Healdsburg is a small, tourist community in Sonoma County in the heart of California’s beautiful Wine Country. Healdsburg truly takes the pleasures of life seriously with natural beauty, world-class wineries, farm-fresh food, and friendly residents. Considering moving to Healdsburg? Get ready to experience life in what is frequently ranked as one of the Coolest Small Towns in America and one of the Best Small Towns in the U.S.

The Sonoma region is best described as a haven for wine lovers and a grown-up’s theme park with restaurants that are less pretentious than in nearby Napa Valley yet just as chic and three of America’s top wineries all within reach.

The population of Healdsburg, CA is 11,721 and it’s one of 30 communities in Sonoma County, CA ranging from small coastal villages and quaint towns to major cities like Santa Rosa. The city has a median age of 44.6 years old, far above the national average 36.8 years, and this reflects the community’s high share of professionals, retirees, and highly educated residents. About 28% of people in the city have at least a bachelor’s degree compared with just 19% of the United States as a whole. Healdsburg is somewhat diverse with an ethnic composition of 62.6% white alone, 33.7% Hispanic of any race, 2.2% two or more races, and 1.1% Asian.

Looking for a safe place to live and raise a family? It’s hard to beat Healdsburg’s low crime rate. This safe city has far lower reported crime rates for theft, property crime, burglary, and violent crime than the California and national averages.

If you’re considering moving to Healdsburg, CA, you probably already know that life in central Sonoma Valley isn’t cheap. Healdsburg’s cost of living index is about 170 compared to the national average of 100 and the California average of 138. Much of this is attributed to high housing costs in Healdsburg, CA.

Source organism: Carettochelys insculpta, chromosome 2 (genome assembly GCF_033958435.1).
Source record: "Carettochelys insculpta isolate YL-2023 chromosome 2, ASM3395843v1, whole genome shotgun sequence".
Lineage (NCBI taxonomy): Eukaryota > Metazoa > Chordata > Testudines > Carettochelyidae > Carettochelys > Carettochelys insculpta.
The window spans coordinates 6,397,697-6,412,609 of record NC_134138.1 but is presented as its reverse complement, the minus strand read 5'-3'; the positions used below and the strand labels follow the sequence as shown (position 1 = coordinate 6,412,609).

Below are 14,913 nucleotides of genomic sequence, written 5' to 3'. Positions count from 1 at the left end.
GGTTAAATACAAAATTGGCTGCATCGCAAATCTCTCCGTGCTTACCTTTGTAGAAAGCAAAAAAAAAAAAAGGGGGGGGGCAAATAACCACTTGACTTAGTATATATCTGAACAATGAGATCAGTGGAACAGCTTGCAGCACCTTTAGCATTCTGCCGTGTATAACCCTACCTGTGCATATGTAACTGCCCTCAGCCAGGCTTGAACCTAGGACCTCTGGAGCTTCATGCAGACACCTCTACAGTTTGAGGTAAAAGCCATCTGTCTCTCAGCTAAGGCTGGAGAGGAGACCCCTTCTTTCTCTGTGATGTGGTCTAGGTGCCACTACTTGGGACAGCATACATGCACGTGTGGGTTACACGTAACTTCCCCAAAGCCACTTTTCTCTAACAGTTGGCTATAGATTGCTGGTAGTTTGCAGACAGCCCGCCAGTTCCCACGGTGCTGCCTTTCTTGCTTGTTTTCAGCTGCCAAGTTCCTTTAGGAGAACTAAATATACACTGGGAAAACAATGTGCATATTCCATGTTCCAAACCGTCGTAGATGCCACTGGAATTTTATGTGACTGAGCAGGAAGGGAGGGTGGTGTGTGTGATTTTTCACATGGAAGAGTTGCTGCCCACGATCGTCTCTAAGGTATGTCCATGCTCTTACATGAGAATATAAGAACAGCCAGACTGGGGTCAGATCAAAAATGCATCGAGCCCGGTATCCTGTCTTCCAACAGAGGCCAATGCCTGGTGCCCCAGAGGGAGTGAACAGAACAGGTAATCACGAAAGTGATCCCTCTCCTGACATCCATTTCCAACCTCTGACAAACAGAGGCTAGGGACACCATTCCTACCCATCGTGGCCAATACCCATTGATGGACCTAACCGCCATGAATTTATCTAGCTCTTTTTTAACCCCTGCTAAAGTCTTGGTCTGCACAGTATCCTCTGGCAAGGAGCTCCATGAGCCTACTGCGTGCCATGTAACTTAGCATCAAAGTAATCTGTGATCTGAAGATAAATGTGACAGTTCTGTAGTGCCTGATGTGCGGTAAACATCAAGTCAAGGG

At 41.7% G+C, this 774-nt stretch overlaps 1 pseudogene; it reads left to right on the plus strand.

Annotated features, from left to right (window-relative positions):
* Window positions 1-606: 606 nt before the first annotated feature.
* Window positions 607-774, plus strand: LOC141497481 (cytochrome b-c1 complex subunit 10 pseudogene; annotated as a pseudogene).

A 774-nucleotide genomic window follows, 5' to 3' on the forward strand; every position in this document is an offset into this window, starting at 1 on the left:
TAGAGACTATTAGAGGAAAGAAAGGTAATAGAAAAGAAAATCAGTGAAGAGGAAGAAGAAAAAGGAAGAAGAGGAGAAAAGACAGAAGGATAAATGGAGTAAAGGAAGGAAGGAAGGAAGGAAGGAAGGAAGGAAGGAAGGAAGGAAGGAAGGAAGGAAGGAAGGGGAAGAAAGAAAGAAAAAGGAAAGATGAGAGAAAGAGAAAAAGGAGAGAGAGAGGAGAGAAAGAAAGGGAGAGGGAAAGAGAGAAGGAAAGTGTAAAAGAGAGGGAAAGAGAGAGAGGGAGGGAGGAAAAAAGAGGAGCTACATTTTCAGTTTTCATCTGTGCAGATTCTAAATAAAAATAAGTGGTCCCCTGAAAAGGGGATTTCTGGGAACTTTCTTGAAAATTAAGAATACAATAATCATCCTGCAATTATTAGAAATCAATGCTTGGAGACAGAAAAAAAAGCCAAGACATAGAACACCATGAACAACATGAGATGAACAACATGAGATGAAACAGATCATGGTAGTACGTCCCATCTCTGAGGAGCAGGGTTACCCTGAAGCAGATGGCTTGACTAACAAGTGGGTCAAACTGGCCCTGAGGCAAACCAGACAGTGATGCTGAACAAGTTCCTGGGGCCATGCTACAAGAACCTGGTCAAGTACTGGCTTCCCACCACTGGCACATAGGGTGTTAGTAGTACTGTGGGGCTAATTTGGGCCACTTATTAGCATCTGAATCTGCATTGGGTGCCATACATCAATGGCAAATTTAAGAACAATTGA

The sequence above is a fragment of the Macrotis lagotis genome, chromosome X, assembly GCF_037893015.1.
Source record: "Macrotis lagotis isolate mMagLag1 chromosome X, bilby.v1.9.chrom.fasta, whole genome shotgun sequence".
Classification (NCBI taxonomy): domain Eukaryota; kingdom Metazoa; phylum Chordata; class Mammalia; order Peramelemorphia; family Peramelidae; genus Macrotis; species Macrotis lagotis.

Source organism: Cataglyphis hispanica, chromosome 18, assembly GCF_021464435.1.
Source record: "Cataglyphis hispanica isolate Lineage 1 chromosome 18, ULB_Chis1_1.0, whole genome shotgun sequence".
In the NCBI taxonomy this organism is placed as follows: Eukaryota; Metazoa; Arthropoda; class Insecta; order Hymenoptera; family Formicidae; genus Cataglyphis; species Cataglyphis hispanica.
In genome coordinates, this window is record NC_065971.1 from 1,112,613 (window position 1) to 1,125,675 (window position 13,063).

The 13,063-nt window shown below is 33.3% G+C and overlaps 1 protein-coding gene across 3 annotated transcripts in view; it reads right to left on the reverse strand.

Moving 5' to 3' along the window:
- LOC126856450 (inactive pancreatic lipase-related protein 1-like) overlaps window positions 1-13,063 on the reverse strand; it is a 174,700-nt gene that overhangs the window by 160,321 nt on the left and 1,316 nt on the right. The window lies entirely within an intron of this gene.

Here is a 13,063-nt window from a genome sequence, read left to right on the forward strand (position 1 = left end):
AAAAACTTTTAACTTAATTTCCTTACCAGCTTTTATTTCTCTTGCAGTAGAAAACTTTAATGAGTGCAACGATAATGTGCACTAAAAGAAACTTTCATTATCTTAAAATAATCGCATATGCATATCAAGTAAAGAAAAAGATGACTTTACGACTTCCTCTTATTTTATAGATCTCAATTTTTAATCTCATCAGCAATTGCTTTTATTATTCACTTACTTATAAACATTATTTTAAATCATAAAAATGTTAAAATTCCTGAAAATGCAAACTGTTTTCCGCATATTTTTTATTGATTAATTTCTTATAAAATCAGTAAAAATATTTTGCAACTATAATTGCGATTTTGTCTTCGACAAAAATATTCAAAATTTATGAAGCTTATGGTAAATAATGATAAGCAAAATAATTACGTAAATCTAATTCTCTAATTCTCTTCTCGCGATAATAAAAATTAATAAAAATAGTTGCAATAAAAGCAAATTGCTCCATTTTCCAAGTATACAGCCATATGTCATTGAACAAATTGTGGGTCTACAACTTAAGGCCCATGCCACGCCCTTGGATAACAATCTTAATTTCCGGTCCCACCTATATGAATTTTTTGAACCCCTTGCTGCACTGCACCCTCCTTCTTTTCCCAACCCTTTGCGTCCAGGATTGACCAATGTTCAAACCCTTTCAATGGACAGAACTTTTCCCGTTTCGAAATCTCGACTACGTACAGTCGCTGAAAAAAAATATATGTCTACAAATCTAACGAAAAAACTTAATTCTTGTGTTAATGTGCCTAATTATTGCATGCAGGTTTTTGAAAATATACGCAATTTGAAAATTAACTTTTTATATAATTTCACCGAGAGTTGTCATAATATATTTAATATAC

The average home price in Healdsburg is $647,600, nearly three times the national average, and the homeownership rate is slightly below average. Still, you can find homes that run the gamut with condos and townhomes priced below $250,000 to beautiful estates topping $3 million. You can start searching for Healdsburg, CA homes for sale to get an idea of what you can get with your budget.

So, how much does it cost to live in Healdsburg as a renter? Average rents in Healdsburg are around $1,466, according to RentCafe. That makes the city more affordable than nearby Santa Rosa where rent tops $2,200.

As a small city with just 4.5 square miles of area, Healdsburg doesn’t have many neighborhoods. That doesn’t mean you don’t have plenty of choice in where to live in Healdsburg, though. Every area of the city is highly rated for safety, great schools, and outdoor recreation.

One of the best places to live in Healdsburg if you like to be near the action and vineyards is the City Center. This is where most of Healdsburg’s businesses are located along with a handful of homes and apartment complexes. It’s here that you’ll have the best luck finding an apartment for rent in Healdsburg.